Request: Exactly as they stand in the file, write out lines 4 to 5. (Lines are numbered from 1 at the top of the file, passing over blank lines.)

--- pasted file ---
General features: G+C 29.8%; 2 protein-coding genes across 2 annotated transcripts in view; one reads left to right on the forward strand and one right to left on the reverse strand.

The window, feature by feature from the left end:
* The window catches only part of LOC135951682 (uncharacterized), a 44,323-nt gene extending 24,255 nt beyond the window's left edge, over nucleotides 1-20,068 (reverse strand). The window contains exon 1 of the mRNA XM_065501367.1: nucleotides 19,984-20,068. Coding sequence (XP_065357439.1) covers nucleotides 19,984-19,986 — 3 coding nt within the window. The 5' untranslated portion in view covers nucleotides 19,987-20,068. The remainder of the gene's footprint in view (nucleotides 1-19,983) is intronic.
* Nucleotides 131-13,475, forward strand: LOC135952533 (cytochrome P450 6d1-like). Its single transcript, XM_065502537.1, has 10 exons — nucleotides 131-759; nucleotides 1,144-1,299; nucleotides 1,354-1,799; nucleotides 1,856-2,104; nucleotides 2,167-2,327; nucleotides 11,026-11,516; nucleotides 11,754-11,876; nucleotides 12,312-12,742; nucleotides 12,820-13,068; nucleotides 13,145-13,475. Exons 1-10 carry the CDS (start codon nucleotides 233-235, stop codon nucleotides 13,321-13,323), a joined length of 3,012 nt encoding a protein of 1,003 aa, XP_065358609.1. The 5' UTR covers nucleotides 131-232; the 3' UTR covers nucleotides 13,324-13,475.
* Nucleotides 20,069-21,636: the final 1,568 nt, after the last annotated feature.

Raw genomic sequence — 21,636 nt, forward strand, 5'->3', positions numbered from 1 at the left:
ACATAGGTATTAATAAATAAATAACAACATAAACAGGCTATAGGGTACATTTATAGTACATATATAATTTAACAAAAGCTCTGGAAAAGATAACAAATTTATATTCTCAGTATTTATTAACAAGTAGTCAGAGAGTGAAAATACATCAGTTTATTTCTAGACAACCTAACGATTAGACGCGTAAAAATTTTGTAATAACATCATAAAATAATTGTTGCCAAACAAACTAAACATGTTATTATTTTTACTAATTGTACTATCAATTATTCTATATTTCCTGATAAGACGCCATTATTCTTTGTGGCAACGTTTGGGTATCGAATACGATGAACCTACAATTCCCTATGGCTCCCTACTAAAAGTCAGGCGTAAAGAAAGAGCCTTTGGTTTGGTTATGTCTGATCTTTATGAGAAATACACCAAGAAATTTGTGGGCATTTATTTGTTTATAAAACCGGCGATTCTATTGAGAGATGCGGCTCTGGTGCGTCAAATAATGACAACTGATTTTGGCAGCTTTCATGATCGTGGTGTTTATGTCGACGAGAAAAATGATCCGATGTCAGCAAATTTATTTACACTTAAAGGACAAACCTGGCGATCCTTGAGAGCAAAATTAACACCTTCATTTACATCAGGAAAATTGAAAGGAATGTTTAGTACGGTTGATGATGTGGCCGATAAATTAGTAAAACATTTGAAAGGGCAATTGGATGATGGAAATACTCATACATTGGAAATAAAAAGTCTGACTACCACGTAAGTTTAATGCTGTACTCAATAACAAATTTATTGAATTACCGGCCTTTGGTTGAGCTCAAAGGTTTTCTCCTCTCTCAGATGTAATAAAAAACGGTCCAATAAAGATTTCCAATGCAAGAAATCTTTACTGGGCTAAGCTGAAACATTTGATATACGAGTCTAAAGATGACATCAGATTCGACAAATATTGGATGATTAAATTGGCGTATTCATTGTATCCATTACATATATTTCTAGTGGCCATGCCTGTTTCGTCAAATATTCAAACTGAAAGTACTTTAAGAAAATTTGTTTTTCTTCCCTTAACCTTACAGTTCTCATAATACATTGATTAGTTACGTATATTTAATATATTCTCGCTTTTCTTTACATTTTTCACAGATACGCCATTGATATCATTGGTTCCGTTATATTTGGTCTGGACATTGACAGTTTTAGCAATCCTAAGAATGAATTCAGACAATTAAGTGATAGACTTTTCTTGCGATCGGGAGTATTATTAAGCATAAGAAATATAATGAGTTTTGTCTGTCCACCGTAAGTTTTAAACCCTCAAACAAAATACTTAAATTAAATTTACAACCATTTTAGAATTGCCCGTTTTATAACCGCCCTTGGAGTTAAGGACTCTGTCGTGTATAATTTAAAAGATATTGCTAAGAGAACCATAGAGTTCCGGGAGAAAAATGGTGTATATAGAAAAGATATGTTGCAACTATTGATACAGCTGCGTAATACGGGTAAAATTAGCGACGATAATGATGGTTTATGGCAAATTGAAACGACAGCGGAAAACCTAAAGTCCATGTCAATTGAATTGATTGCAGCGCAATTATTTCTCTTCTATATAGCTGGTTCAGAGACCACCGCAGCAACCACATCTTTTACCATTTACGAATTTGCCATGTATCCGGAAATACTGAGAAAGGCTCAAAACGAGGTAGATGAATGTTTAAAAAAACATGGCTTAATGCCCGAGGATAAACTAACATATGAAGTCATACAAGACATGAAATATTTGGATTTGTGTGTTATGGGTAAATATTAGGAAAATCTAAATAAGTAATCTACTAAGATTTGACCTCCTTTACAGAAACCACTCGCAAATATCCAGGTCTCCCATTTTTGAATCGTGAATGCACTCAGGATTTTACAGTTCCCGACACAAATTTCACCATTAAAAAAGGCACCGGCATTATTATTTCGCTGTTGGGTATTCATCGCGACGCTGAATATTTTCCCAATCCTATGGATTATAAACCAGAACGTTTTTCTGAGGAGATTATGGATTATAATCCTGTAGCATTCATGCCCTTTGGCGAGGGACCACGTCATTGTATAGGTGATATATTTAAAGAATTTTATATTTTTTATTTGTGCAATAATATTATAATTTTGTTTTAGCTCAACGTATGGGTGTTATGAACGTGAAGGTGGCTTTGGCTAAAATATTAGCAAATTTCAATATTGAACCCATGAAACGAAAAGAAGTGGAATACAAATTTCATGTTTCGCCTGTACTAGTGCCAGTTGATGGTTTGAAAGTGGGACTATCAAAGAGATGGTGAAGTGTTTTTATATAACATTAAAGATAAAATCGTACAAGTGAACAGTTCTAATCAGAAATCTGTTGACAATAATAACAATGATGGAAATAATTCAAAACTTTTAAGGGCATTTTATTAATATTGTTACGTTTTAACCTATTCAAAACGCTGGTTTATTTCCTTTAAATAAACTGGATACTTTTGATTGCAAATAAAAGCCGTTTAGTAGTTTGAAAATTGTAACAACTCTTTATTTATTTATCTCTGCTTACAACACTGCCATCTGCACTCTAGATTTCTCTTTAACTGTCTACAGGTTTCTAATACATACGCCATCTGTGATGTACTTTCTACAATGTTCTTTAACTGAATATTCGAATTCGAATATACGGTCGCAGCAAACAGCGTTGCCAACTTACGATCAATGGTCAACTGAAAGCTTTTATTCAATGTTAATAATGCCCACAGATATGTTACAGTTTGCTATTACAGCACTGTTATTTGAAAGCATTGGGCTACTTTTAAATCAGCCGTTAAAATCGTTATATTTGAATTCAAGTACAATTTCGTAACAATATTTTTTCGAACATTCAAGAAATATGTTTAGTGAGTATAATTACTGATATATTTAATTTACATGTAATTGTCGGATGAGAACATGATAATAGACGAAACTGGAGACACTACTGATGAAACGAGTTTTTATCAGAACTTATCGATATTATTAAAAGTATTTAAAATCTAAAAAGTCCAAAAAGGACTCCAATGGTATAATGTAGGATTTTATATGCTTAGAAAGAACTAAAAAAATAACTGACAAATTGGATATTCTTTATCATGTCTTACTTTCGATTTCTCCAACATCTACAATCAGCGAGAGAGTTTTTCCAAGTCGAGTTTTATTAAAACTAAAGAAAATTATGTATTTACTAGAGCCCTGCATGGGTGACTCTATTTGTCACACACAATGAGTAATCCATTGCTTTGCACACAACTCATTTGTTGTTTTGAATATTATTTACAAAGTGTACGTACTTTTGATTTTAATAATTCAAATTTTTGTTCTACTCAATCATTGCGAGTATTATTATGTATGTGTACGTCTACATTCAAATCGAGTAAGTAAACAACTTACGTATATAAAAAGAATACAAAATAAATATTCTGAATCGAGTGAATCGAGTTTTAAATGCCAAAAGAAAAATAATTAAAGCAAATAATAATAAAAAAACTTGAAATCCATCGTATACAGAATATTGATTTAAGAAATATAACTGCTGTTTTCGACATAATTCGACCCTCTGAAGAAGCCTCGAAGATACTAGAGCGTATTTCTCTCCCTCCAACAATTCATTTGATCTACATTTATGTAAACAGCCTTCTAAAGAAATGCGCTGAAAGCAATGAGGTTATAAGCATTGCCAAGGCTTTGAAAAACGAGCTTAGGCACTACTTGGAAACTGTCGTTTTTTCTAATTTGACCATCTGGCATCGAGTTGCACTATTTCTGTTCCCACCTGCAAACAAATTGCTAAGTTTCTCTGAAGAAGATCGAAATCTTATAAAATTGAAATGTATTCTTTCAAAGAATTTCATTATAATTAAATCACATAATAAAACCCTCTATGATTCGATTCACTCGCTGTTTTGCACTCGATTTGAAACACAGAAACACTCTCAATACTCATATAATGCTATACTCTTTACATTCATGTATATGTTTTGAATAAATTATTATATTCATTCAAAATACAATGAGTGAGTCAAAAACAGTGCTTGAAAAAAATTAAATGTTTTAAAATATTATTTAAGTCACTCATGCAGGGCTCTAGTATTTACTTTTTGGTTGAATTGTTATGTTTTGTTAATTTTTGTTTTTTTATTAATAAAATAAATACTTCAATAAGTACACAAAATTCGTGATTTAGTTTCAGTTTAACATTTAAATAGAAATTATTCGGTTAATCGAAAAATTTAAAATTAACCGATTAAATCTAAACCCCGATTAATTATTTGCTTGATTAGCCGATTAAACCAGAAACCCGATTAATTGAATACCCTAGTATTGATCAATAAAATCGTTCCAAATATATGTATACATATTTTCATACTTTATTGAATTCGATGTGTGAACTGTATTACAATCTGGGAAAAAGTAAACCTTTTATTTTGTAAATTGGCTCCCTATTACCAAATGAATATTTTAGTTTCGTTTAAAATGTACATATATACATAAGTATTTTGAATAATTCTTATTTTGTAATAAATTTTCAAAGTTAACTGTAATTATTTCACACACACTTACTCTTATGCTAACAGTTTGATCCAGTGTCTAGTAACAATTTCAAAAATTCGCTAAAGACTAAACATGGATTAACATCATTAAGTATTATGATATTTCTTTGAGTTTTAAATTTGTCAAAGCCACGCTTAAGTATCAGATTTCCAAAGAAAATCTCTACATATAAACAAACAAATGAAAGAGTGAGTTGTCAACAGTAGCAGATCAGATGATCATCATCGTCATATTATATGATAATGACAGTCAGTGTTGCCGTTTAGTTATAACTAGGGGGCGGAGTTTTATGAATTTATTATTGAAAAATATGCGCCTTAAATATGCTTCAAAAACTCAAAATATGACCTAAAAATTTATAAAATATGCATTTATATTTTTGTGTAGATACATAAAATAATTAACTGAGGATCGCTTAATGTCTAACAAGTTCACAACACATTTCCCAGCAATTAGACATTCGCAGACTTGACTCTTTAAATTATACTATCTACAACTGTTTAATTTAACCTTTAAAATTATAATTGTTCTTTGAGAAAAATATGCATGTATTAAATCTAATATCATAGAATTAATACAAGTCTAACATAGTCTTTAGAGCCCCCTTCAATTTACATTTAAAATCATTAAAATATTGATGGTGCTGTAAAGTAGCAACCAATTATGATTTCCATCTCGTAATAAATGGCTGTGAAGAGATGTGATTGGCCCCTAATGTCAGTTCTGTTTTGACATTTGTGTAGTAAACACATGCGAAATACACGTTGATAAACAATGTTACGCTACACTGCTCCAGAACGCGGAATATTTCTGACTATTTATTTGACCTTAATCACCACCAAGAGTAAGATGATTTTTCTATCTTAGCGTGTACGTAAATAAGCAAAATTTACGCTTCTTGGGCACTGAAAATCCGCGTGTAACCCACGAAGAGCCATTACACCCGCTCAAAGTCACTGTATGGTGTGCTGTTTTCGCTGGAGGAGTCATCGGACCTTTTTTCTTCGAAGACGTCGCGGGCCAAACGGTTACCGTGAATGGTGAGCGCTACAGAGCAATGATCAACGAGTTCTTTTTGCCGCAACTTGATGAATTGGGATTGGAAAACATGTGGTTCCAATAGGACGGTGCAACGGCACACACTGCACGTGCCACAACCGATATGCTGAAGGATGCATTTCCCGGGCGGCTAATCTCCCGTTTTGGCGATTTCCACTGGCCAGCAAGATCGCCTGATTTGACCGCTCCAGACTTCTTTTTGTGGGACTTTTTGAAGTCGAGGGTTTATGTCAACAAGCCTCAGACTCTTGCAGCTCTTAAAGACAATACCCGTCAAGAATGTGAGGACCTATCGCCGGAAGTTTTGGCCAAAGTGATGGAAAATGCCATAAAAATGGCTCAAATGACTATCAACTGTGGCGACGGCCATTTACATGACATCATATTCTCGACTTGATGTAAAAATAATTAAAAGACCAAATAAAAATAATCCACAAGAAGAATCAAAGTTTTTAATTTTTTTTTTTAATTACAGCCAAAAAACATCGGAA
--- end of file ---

* Nucleotides 131-13,475, forward strand: LOC135952533 (cytochrome P450 6d1-like). Its single transcript, XM_065502537.1, has 10 exons — nucleotides 131-759; nucleotides 1,144-1,299; nucleotides 1,354-1,799; nucleotides 1,856-2,104; nucleotides 2,167-2,327; nucleotides 11,026-11,516; nucleotides 11,754-11,876; nucleotides 12,312-12,742; nucleotides 12,820-13,068; nucleotides 13,145-13,475. Exons 1-10 carry the CDS (start codon nucleotides 233-235, stop codon nucleotides 13,321-13,323), a joined length of 3,012 nt encoding a protein of 1,003 aa, XP_065358609.1. The 5' UTR covers nucleotides 131-232; the 3' UTR covers nucleotides 13,324-13,475.
* Nucleotides 20,069-21,636: the final 1,568 nt, after the last annotated feature.